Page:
After reaching, go over to the Takayama Nohi Bus Center which is connected to the station, and hop on the special express bus that goes to Shirakawa-go. There are 22 buses scheduled each day, and the trip will take around 40 minutes in smooth traffic. A one-way trip fare is 2,600 yen, whereas a round trip fare is 4,600 yen.

Buses are expected to be fully packed during annual long vacations like the Golden Week in late May, Obon in mid-August, Silver Week in late September, and the year-end and start of year season.

Since the buses do not take reservations and the highway may be congested during these periods as well, be sure to plan a lot of leeway into your schedule if you'll be visiting then.

Weekends are usually more crowded than weekdays as well, so to fully savor one of Japan's most olden landscapes without distractions, consider dropping by during a weekday if possible!

A Leisurely Stroll Along Ogimachi Gassho-Zukuri Village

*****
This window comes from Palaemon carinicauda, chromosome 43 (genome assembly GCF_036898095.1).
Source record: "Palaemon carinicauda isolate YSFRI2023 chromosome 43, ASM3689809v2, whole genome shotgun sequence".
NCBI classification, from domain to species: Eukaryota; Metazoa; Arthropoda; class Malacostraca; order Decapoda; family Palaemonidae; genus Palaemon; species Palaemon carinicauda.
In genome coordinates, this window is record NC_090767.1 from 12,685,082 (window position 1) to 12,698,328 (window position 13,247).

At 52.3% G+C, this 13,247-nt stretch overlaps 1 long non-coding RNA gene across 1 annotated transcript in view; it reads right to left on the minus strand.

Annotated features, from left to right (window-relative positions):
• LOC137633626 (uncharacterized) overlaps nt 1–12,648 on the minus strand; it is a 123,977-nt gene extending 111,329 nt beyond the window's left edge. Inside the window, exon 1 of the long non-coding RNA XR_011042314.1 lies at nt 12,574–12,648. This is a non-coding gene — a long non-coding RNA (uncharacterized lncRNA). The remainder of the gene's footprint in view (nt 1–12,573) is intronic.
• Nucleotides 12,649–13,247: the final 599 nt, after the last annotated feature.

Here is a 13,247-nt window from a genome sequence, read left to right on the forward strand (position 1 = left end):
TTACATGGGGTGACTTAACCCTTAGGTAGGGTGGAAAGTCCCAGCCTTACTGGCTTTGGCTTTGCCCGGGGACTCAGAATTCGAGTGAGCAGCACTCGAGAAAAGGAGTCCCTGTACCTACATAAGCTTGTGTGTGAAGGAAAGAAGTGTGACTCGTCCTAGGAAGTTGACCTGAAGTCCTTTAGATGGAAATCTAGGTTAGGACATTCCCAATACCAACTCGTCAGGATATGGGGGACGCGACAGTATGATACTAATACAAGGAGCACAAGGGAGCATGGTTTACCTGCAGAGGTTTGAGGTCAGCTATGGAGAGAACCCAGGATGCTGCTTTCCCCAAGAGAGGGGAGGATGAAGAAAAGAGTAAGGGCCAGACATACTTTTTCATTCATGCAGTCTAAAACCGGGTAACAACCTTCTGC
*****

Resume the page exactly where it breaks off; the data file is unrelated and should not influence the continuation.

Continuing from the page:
A Leisurely Stroll Along Ogimachi Gassho-Zukuri Village

Shirakawa-go's appealing and picturesque views can be said to be consolidated in the main village of the area, the Ogimachi Gassho-Zukuri Village.

That being said, the village is a rather small one in terms of size, as you could probably walk around the entire place in about an hour. There are 60 gassho-zukuri houses (main buildings) here, alongside rows of cafes, eateries, and souvenir shops.

The Shirakawa-Go Ogimachi Village Natural Environment Preservation Association was established in 1971 to uphold three simple principles of the residents' charter: Gassho-zukuri houses were not to be sold, rented out, or destroyed.

The association has promoted preservation activities to that end. That is why many of the gassho-zukuri houses are still inhabited by local residents who live normal lives. The homely atmosphere this creates in the village can be said to be one of its biggest attractions too!

Wada House: Shirakawa-Go's Largest Gassho-Zukuri Building

Wada House: Shirakawa-Go's Largest Gassho-Zukuri Building

In the northern part of the Ogimachi village is Wada House, a gassho-zukuri building that's listed as one of Japan's important cultural properties.